A recent report by Forbes has revealed that Binance’s B-peg USDC tokens may not in fact be 100% backed, with up to $1.8bn of collateral customer funds being sent to hedge funds. 

The Forbes report details that B-peg USDC – which is a digital copy of Binance’s USDC stablecoin – were uncollateralized and up to $1.8bn worth of the replica stablecoins were sent to hedge funds Amber Group, Alameda Research, Cumberland, and TRON founder Justin Sun, instead of backing its customers owned stablecoins.

Binance’s B-peg token is used to facilitate the usage of other tokens on its BNB blockchain and is only meant to be issued once the B-peg token is 100% collateral of the original USDC token, ie, every 1 B-USDC must have 1 USDC collateral. 

But this wasn’t the case according to Forbes after finding the world’s largest crypto exchange had broken its rules regarding collateralisation of its tokens. 

On 17 August, Binance withdrew $3.63bn from its peg-wallet to a ‘Binance 8’ cold wallet, returning $1.85bn to the peg-wallet but only transferring the remaining $1.78bn to another cold wallet titled ‘Binance 14’.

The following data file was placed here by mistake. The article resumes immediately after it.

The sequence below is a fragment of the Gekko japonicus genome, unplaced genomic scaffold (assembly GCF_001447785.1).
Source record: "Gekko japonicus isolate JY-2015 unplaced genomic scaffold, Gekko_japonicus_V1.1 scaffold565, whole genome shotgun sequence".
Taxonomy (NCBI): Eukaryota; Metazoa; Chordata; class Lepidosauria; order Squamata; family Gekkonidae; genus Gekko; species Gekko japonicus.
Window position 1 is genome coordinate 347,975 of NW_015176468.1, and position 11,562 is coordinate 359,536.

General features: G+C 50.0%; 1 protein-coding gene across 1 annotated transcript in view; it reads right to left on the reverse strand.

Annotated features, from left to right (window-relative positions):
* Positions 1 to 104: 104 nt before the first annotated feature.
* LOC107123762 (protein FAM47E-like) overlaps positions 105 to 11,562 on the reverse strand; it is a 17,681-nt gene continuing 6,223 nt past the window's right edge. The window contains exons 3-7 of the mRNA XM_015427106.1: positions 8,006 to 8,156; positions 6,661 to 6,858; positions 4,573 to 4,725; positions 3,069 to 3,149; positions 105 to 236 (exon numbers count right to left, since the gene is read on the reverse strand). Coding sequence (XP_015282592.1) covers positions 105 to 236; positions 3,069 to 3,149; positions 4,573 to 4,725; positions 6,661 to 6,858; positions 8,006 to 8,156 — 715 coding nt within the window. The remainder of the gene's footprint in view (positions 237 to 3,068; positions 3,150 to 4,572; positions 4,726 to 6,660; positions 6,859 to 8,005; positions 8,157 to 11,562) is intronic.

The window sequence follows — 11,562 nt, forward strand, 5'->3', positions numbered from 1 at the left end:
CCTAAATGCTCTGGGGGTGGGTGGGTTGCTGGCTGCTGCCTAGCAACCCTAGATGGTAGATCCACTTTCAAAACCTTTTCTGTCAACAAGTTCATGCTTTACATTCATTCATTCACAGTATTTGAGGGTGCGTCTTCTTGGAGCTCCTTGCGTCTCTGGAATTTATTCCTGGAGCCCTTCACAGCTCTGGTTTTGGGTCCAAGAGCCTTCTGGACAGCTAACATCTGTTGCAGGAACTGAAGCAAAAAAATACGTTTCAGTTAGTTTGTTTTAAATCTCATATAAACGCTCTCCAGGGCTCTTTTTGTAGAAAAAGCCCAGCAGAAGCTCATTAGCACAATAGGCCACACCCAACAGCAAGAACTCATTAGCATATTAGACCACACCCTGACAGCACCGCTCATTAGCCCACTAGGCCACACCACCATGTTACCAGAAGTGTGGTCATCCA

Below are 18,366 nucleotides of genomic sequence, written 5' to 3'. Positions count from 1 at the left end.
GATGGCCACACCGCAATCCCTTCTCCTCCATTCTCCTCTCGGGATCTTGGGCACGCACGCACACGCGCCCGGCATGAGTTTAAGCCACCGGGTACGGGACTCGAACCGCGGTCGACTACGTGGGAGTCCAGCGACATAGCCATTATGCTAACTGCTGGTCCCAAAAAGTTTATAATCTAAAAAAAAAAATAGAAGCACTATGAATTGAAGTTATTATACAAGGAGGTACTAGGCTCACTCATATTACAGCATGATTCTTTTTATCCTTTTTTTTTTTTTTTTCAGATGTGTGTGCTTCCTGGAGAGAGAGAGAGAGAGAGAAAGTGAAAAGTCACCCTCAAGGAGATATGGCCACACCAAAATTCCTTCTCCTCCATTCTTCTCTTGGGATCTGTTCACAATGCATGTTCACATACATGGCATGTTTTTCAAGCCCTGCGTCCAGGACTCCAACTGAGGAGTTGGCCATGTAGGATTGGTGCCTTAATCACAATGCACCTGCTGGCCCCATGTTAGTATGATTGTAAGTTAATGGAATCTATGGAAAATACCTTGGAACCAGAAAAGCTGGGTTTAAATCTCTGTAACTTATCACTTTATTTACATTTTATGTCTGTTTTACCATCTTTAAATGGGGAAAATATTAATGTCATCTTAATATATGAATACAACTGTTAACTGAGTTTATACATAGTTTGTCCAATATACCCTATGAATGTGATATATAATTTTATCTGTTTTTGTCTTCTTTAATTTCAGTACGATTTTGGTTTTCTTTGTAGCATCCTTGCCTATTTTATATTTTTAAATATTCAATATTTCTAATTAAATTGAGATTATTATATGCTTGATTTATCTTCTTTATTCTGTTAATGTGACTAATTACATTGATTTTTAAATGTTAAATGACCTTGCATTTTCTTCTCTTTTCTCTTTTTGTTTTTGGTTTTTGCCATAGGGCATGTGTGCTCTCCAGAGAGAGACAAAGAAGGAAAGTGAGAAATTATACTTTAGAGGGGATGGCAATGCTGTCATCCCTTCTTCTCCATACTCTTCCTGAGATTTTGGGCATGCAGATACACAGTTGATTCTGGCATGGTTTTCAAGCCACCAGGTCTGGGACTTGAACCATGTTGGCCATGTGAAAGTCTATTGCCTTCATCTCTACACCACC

Collateral was then sent to the aforementioned hedge funds without informing Binance customers, which led Forbes to describe the exchange’s actions as “eerily similar to manoeuvres made by FTX”, which ultimately collapsed last November. 

A Binance spokesperson told CoinDesk that Forbes’ report only related to wallet management and not the collateralisation of user assets. 

They said: “While Binance has previously acknowledged that wallet management processes for Binance-pegged token collateral have not always been flawless, at no time was the collateralisation of user assets affected. 

“Processes for managing our collateral wallets have been fixed on a long-term basis and this is verifiable on-chain.”

Whilst Binance backers have accused the Forbes article of spreading ‘FUD’ (False, Uncertainty & Doubt), the news does not bring any more semblance of restoring investor confidence back into the sector. 

The news from Forbes follows Circle alerting the New York Department of Financial Services (NYDFS) after they believed Binance ‘mismanaged’ reserves of its BUSD stablecoin, with the Securities and Exchange Commission (SEC) ordering Paxos – BUSD’s issuer – to cease minting of the token. 

Coinbase also recently suspended trading of BUSD as the exchange firm revealed that it did not meet their requirements